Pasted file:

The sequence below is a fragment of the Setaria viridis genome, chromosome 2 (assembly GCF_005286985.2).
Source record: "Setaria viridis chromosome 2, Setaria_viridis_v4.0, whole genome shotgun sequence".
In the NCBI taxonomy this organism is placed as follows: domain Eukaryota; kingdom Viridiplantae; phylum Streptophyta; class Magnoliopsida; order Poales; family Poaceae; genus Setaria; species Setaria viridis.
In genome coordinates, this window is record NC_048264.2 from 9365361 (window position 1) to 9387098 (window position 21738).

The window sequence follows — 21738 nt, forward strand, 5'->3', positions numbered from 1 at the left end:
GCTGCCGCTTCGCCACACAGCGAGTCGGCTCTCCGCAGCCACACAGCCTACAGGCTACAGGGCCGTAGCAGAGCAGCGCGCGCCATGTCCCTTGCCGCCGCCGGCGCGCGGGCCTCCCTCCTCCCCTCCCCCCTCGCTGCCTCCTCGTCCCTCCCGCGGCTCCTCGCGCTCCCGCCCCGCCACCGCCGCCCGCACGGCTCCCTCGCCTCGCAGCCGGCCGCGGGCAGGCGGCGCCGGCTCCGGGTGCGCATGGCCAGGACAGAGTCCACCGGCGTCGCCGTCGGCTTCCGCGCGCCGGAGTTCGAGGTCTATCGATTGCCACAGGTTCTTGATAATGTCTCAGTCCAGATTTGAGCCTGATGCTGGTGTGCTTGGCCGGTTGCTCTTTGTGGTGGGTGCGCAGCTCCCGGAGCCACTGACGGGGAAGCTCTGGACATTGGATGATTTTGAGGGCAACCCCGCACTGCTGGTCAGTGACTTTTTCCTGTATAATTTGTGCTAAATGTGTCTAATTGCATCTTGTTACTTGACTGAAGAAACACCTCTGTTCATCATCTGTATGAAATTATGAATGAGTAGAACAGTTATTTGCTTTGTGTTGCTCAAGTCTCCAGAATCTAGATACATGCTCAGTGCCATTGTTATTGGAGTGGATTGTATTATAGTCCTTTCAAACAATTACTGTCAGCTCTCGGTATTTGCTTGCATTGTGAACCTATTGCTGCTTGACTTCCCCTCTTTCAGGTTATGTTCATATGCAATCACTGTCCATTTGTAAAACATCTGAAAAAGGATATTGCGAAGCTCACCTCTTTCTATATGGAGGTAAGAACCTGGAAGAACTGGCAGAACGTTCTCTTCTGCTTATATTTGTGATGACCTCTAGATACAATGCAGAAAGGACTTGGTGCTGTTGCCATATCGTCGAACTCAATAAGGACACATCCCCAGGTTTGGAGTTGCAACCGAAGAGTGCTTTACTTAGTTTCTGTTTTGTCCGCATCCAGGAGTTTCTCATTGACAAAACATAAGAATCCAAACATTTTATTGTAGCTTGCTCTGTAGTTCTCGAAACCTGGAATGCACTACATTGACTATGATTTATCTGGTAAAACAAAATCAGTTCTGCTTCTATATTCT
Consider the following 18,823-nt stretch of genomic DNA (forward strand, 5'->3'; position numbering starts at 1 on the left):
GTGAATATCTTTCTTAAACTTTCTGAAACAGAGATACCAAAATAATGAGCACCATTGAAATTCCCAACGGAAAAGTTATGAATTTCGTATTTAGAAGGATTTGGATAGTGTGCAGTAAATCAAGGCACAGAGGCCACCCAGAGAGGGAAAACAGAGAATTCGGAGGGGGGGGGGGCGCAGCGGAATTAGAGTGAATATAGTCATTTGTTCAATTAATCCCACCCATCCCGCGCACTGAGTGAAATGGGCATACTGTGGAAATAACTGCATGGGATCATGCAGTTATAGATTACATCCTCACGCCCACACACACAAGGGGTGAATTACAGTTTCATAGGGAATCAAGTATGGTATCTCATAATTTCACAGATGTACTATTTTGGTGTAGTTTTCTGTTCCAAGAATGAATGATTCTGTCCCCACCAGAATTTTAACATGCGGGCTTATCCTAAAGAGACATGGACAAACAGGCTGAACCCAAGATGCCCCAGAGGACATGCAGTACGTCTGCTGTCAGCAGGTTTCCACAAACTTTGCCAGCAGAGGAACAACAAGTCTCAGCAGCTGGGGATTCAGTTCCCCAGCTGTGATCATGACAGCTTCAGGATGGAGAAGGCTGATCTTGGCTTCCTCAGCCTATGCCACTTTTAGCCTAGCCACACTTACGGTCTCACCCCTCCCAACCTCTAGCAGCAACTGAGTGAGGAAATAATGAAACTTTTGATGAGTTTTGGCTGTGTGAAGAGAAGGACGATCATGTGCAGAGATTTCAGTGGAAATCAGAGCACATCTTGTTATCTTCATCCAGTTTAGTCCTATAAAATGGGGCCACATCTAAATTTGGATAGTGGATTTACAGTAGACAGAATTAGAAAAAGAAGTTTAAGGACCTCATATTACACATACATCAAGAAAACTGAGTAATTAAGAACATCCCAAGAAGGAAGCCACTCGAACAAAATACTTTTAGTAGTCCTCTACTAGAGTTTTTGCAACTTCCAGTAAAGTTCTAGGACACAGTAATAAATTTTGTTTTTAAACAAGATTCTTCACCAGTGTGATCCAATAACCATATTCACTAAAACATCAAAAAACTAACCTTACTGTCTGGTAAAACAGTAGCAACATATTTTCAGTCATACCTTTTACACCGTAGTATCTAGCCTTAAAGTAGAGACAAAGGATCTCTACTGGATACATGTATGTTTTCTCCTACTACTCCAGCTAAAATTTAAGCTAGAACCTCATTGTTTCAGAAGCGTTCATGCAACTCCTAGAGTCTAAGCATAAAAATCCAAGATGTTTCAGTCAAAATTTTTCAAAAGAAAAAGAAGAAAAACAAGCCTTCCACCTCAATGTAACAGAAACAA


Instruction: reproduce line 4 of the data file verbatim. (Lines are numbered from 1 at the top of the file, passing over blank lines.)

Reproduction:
In genome coordinates, this window is record NC_048264.2 from 9365361 (window position 1) to 9387098 (window position 21738).